CLEARFIELD -- Police are investigating threats made against Rep. Curt Oda, R-Clearfield, over controversial legislation he is proposing regarding the handling of feral animals.
But based on evidence gathered by police, the threats do not appear to be coming from animal-rights groups opposing the bill, police say.
"The threats have been received through e-mail communication with Representative Oda in the last few days," Clearfield Police Sgt. Kyle Jeffries said Friday.
"We are hoping that we can get information out to the public when it is OK to speak your mind and when that free speech may cross the line to a criminal action," he said.
Oda could not be reached for comment.
Police believe the e-mail communications Oda received meet the elements of Utah criminal statute 76-8-104 addressing threats to influence official or political action, Jeffries said.
A person is guilty of a class A misdemeanor if he or she threatens any harm to a public servant, party officials or a voter with a purpose of influencing one's action, decision, opinion, recommendation, nomination, vote or other exercise of discretion.
"We intend to file the cases with the Davis County Attorney's Office," Jeffries said.
"We are aware Clearfield police have commenced an investigation," said Davis County Attorney Troy Rawlings.
He said that was all he could say on the matter.
The Animal Advocacy Alliance condemns threatening anyone, especially public figures, and feels there are certainly better, more appropriate and legal ways to communicate dissatisfaction with any proposed measure, said Anne Davis, executive director of Animal Advocacy Alliance of Utah.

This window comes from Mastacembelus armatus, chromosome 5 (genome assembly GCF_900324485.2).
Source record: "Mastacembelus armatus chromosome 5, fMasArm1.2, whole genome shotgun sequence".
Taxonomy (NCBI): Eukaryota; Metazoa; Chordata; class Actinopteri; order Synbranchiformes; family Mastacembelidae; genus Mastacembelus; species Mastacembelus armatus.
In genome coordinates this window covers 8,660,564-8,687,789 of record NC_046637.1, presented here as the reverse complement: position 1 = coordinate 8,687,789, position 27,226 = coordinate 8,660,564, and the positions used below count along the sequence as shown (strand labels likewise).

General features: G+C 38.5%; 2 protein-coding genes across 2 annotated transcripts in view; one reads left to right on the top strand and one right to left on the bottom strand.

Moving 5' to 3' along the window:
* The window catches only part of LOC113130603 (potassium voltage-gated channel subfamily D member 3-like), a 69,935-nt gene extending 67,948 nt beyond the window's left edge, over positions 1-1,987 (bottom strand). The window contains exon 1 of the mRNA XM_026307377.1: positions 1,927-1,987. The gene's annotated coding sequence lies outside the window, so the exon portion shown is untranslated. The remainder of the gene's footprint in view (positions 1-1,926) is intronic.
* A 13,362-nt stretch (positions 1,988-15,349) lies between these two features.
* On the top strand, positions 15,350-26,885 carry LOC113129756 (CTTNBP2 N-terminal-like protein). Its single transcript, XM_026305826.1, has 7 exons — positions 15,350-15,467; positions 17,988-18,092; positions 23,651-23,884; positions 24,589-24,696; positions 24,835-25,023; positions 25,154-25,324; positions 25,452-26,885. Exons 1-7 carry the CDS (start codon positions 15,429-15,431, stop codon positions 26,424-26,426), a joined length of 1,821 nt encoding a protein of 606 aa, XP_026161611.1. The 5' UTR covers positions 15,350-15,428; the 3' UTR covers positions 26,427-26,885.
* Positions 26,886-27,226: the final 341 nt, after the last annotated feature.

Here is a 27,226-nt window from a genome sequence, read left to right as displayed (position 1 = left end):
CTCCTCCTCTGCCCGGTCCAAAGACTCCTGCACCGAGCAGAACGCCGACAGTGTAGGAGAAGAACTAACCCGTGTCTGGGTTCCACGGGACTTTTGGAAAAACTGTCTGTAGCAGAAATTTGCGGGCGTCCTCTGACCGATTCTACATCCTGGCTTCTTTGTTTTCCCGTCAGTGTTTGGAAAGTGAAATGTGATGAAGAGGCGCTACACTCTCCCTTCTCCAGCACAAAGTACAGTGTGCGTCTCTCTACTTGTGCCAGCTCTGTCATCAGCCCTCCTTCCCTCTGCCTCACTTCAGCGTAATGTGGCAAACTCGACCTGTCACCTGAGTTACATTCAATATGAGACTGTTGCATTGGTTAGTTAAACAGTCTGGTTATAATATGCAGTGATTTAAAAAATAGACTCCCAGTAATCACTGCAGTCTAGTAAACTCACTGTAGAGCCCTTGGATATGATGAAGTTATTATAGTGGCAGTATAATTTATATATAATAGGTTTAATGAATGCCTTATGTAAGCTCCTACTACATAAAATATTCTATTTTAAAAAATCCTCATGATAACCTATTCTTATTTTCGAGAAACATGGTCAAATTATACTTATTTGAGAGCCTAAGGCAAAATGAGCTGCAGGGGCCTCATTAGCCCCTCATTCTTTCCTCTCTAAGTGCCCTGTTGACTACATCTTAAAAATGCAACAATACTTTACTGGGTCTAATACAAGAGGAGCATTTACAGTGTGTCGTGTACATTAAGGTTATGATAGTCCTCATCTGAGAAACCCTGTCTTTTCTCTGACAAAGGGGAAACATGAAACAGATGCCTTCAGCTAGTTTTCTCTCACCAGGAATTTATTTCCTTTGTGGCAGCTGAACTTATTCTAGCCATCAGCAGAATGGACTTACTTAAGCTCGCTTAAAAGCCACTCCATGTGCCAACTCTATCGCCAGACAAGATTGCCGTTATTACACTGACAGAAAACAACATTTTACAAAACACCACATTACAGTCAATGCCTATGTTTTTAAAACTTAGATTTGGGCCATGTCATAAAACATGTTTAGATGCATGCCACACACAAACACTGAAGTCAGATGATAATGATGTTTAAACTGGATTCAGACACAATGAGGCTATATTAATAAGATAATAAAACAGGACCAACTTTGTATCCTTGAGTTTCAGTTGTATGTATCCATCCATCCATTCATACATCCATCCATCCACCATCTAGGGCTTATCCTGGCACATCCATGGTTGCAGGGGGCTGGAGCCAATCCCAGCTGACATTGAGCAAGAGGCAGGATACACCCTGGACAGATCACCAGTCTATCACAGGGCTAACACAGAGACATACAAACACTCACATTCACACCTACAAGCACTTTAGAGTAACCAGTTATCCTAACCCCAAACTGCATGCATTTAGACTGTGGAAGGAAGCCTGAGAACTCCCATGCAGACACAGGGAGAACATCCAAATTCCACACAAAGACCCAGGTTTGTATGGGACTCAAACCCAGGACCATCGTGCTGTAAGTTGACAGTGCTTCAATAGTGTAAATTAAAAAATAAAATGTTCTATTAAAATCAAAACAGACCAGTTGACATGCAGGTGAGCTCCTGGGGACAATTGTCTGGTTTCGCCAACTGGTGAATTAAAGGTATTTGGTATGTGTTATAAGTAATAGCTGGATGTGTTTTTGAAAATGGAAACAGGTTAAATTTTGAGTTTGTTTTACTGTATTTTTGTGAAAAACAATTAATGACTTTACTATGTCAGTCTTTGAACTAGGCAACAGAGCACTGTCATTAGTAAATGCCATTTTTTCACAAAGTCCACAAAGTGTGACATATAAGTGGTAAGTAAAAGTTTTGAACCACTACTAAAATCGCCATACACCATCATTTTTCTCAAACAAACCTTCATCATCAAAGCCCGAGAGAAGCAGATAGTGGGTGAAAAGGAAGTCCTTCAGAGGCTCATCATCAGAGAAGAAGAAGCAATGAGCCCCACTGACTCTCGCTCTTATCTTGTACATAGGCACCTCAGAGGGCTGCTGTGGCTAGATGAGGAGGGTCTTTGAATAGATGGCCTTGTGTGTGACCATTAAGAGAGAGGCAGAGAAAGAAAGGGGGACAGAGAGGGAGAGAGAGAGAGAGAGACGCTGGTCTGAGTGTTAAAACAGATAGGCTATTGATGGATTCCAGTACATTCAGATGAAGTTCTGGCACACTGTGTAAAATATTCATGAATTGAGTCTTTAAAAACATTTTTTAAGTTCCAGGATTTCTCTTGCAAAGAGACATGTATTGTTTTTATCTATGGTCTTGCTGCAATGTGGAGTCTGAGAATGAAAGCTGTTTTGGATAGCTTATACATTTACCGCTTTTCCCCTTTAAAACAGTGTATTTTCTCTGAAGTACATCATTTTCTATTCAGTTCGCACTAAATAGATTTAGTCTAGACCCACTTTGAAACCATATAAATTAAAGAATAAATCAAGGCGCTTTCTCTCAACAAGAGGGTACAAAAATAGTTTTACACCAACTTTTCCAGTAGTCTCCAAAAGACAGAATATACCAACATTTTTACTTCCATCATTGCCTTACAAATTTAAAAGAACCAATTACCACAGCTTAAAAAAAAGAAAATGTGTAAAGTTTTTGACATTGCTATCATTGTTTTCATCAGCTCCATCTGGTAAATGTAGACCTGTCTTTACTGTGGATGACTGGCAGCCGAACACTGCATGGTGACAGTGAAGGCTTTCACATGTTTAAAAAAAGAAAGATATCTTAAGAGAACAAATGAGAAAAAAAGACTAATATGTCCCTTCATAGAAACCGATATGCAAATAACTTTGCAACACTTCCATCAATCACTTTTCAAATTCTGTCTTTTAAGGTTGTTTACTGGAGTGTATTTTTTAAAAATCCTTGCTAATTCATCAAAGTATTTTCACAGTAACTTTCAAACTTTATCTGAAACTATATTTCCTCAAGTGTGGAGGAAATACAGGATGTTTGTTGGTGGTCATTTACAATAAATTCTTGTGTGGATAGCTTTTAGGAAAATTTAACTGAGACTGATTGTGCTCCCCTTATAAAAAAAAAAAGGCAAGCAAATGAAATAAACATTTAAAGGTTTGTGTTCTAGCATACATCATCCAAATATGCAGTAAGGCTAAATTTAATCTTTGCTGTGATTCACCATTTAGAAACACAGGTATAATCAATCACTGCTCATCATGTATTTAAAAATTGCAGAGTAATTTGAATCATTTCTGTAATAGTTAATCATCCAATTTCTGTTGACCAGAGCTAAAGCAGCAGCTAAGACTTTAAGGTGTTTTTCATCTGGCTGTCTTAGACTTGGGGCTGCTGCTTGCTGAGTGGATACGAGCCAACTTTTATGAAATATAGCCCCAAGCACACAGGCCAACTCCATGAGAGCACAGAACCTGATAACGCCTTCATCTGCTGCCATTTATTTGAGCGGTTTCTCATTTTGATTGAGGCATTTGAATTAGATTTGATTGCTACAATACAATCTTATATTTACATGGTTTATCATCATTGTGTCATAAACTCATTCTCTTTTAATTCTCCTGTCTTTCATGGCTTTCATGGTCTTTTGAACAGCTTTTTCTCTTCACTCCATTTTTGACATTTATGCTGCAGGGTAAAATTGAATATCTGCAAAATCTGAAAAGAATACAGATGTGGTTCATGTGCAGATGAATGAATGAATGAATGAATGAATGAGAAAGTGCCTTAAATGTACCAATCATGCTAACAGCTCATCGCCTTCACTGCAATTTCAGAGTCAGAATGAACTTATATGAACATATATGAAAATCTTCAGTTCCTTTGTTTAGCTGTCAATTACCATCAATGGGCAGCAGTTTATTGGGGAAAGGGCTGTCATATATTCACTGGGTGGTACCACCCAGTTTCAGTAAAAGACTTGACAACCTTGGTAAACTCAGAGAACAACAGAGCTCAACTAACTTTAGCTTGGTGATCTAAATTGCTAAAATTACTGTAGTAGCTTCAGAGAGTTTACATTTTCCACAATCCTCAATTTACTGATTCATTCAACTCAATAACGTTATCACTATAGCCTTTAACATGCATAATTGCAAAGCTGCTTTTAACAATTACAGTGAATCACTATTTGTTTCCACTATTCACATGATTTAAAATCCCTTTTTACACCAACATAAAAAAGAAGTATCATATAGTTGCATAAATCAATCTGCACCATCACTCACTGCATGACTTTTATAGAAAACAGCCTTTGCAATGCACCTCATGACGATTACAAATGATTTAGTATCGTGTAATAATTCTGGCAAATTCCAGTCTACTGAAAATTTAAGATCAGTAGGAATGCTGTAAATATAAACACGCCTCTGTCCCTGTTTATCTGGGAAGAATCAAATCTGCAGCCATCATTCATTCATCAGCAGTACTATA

"We are still actively encouraging our supporters to send Representative Oda and their own representatives e-mails and to make phone calls expressing their dissatisfaction with the proposed amendment to (the law)," Davis said.
"The alliance predicts the bill will ultimately fail due to public outcry and inherent problems," she said.
The hope is that Oda withdraws the amendment before the legislative session convenes next week.
With House Bill 210, Oda has proposed to change animal-cruelty laws to allow the killing of feral animals, pests and rodents.
Oda said he advocates following the American Veterinary Medical Association's guidelines for humane euthanasia. Those guidelines include shooting, blows to the head and decapitation, but they emphasize that the killings should be done by those with proper training and well-maintained equipment.
Oda's proposed legislation has set off a political storm with animal-rights organizations saying the bill revokes the protection cats are receiving.
But based on evidence police have gathered, it is not animal-rights groups that are contacting Oda, but individuals expressing their concerns "in a manner in which we believe they have broken the law," Jeffries said.
As of Friday afternoon, police had yet to determine whether the individuals making the threats live within the district Oda represents, Jeffries said.
"We just don't want it to continue with any other citizens," he said.
Sen. Jerry Stevenson, R-Layton, whose Senate district overlaps a portion of the House district Oda represents, said, as a longtime elected leader, he has had people yell at him and point a finger at him as a result of decisions he had made, but he has always been able to work through the issues with those individuals.
Despite the threats made to Oda, and the recent killings at the political rally in Tucson, Ariz., Stevenson said, he does not feel any more threatened being a public official.